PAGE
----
It is unlikely New Zealand will reach its goal of making electricity 90 percent renewable by 2025, industry insiders say.
The push for 90 percent was devised by the previous Labour government and adopted as a target by the National-led administration. The current level is 80 percent.
But the plan looks like it may fall victim to economic reality and could undermine New Zealand’s ability to meet its pledges under the Paris Climate Change Accord.
Under the 90 percent goal, polluting coal and gas fired power stations were supposed to be replaced with wind farms and geothermal bores.
That has already happened to some extent, but progress is slowing.
Veteran electricity manager and consultant Toby Stevenson said New Zealand could reach 90 percent renewable electricity if all plants on the drawing board were actually built, but he did not think that would happen.
“It is highly unlikely that that we will reach a level of 90 percent renewable electricity by 2025,” Mr Stevenson said.
Also sceptical was Greg Sise of the consultancy firm Energy Link.
“Based on our latest forecast of demand growth and the mix of new plant being built, it (the 90 percent goal) is very unlikely to occur,” he said.
Environmentalists, however, say the 90 percent target is an easy target, and New Zealand should really push for 100 percent.
Further support for a 100 percent target is expected to come this week in a new report by the Royal Society.
But aiming for 100 percent alarms New Zealand’s largest electricity producer Meridian Energy.
Chief executive Mark Binns told a recent seminar that it was completely unrealistic.
“We should not just automatically think that renewables are always the answer in every situation.
“We have about 55 percent of our generation as hydro so you have to have something that you can turn on when it goes dry.”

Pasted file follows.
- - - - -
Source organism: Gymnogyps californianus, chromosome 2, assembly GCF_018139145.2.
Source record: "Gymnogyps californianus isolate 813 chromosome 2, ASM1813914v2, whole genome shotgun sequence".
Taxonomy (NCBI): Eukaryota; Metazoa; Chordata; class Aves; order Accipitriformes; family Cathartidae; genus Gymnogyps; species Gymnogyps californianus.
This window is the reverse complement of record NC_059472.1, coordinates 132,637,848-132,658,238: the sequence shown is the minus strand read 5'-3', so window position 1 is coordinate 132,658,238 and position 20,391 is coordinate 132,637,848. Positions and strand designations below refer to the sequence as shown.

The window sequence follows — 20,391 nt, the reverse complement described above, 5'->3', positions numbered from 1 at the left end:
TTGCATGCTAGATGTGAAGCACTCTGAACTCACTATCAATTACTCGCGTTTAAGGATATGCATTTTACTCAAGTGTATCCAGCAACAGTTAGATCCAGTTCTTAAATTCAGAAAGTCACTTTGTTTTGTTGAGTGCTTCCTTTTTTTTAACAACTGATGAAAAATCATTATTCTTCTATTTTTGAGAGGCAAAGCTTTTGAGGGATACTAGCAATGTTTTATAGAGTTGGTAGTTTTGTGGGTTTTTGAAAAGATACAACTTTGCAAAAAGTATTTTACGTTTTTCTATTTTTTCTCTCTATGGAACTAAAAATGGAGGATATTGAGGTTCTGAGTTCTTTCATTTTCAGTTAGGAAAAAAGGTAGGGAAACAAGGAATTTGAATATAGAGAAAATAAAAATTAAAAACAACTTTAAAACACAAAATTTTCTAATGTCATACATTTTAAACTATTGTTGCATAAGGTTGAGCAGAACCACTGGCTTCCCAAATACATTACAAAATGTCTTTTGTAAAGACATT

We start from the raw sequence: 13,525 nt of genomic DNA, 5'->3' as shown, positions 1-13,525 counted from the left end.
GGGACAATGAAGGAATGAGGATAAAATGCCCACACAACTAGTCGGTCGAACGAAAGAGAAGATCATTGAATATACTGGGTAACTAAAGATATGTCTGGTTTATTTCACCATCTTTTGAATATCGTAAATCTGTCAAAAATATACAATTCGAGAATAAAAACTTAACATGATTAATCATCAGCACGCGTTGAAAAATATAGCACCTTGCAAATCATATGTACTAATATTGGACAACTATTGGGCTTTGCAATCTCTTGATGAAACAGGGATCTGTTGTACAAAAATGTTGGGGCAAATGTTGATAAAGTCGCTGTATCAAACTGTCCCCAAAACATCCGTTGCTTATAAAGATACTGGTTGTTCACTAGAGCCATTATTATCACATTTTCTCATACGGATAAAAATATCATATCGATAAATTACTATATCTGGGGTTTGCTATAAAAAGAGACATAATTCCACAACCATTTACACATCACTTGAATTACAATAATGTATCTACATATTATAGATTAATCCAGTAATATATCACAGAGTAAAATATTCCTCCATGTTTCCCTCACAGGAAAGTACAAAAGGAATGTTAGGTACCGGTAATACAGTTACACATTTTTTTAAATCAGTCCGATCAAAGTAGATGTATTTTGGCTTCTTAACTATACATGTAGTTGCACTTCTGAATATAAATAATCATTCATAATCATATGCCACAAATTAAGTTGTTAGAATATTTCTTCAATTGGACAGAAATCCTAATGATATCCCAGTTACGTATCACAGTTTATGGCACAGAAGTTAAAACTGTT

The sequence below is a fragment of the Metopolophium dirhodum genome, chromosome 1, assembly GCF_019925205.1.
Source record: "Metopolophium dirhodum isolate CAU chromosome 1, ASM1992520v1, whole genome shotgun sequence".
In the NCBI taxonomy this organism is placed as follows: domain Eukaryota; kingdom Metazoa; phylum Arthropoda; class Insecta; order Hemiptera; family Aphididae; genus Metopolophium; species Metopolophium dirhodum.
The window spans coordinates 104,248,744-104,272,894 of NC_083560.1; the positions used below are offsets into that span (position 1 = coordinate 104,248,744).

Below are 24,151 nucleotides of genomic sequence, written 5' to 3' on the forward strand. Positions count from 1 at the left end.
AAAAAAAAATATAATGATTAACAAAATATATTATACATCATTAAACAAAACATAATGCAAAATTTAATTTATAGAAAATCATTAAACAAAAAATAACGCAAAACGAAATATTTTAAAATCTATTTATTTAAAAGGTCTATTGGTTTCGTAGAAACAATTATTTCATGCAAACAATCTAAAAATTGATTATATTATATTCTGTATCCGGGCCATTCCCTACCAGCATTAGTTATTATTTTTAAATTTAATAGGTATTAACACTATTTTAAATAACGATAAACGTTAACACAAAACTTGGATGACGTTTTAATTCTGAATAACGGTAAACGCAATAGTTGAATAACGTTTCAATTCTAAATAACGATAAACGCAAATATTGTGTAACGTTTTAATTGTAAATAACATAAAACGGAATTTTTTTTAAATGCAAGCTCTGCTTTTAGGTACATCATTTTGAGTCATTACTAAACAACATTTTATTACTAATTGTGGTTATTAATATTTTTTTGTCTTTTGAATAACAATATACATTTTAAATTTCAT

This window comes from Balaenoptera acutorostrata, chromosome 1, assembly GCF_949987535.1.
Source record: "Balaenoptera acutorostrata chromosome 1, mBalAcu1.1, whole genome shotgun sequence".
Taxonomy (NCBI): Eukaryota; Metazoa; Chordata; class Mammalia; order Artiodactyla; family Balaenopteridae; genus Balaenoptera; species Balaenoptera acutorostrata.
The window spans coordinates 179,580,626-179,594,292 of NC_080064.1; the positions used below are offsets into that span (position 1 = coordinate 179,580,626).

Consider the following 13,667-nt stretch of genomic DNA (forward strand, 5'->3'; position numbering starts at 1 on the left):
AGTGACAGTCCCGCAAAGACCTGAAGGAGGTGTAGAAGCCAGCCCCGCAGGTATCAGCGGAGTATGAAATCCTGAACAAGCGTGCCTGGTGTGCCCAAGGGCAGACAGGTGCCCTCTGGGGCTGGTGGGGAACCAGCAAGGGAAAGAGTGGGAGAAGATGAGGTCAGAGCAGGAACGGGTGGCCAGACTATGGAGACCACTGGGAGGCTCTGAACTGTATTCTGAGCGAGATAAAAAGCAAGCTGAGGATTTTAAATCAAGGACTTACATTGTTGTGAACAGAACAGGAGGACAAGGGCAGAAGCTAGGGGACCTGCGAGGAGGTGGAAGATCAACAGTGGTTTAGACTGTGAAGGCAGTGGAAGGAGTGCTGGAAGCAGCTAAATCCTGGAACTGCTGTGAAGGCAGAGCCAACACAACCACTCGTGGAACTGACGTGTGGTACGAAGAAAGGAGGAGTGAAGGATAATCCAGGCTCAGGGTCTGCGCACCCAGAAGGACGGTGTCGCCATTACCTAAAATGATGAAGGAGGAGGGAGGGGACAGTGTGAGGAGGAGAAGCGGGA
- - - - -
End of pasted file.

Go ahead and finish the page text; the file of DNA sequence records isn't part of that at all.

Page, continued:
While Mr Binns did not think a 100 percent target could be achieved, he did not fault the 90 percent target.
But Mr Sise said even 90 percent was unrealistic.
“Our modelling would show that we [will] only get to about 84 percent by the end of next decade.
“When you look at it in the hard light of day 90 percent is unlikely to happen by 2025.”
Mr Stevenson argued a 90 percent target was easy to talk about but did nothing to actually compel electricity companies to open their chequebooks and start building.
“There are a lot of renewable projects that are consented, but we know that a lot of those consents will expire.
“We also know that a lot of those projects will not be economic, and prices will have to move quite a lot for the bulk of the projects to start to be economic.
“There is nothing binding or compelling about the target that would make an investment decision any more likely.”
Meridian Energy has taken some steps to address these problems, by extending the life expectancy of resource consents for wind farms that would otherwise expire.
But a senior executive, Neal Barclay, told a recent conference that actually building the wind farms would come later, possibly in five to six years from now.
In other words, it could be 2021 before new renewable plants are installed, leaving as little as four years for New Zealand to climb to 90 percent.
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